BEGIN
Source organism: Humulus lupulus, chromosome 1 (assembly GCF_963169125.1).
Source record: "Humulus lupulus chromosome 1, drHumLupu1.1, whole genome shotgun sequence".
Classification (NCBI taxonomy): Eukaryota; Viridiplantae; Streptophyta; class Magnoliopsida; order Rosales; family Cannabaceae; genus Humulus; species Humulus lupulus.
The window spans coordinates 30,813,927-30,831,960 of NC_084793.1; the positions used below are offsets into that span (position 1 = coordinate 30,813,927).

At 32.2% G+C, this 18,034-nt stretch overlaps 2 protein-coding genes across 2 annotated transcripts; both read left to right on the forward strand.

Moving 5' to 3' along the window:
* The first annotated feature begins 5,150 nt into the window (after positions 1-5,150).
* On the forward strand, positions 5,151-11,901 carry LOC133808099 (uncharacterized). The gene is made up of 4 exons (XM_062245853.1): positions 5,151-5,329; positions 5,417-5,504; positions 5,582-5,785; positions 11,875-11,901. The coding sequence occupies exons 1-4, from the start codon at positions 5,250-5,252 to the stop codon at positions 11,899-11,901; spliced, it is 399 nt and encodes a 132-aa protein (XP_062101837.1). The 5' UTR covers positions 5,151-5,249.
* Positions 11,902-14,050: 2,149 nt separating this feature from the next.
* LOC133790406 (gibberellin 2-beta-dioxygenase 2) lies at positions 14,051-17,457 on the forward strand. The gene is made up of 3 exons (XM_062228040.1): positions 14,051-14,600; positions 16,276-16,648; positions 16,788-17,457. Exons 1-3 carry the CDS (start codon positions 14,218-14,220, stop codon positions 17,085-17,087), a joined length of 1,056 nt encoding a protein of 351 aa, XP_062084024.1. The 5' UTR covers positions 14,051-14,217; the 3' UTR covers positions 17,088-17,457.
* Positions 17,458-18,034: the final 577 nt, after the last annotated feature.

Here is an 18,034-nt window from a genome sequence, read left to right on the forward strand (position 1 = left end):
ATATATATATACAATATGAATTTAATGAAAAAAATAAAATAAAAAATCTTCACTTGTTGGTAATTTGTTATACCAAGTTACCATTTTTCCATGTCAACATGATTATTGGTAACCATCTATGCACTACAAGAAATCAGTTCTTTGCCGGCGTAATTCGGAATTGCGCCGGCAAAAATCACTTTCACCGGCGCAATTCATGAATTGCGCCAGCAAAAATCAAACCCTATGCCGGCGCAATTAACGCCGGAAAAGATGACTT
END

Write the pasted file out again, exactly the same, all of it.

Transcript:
Source organism: Humulus lupulus, chromosome 1 (assembly GCF_963169125.1).
Source record: "Humulus lupulus chromosome 1, drHumLupu1.1, whole genome shotgun sequence".
Classification (NCBI taxonomy): Eukaryota; Viridiplantae; Streptophyta; class Magnoliopsida; order Rosales; family Cannabaceae; genus Humulus; species Humulus lupulus.
The window spans coordinates 30,813,927-30,831,960 of NC_084793.1; the positions used below are offsets into that span (position 1 = coordinate 30,813,927).

At 32.2% G+C, this 18,034-nt stretch overlaps 2 protein-coding genes across 2 annotated transcripts; both read left to right on the forward strand.

Moving 5' to 3' along the window:
* The first annotated feature begins 5,150 nt into the window (after positions 1-5,150).
* On the forward strand, positions 5,151-11,901 carry LOC133808099 (uncharacterized). The gene is made up of 4 exons (XM_062245853.1): positions 5,151-5,329; positions 5,417-5,504; positions 5,582-5,785; positions 11,875-11,901. The coding sequence occupies exons 1-4, from the start codon at positions 5,250-5,252 to the stop codon at positions 11,899-11,901; spliced, it is 399 nt and encodes a 132-aa protein (XP_062101837.1). The 5' UTR covers positions 5,151-5,249.
* Positions 11,902-14,050: 2,149 nt separating this feature from the next.
* LOC133790406 (gibberellin 2-beta-dioxygenase 2) lies at positions 14,051-17,457 on the forward strand. The gene is made up of 3 exons (XM_062228040.1): positions 14,051-14,600; positions 16,276-16,648; positions 16,788-17,457. Exons 1-3 carry the CDS (start codon positions 14,218-14,220, stop codon positions 17,085-17,087), a joined length of 1,056 nt encoding a protein of 351 aa, XP_062084024.1. The 5' UTR covers positions 14,051-14,217; the 3' UTR covers positions 17,088-17,457.
* Positions 17,458-18,034: the final 577 nt, after the last annotated feature.

Here is an 18,034-nt window from a genome sequence, read left to right on the forward strand (position 1 = left end):
ATATATATATACAATATGAATTTAATGAAAAAAATAAAATAAAAAATCTTCACTTGTTGGTAATTTGTTATACCAAGTTACCATTTTTCCATGTCAACATGATTATTGGTAACCATCTATGCACTACAAGAAATCAGTTCTTTGCCGGCGTAATTCGGAATTGCGCCGGCAAAAATCACTTTCACCGGCGCAATTCATGAATTGCGCCAGCAAAAATCAAACCCTATGCCGGCGCAATTAACGCCGGAAAAGATGACTT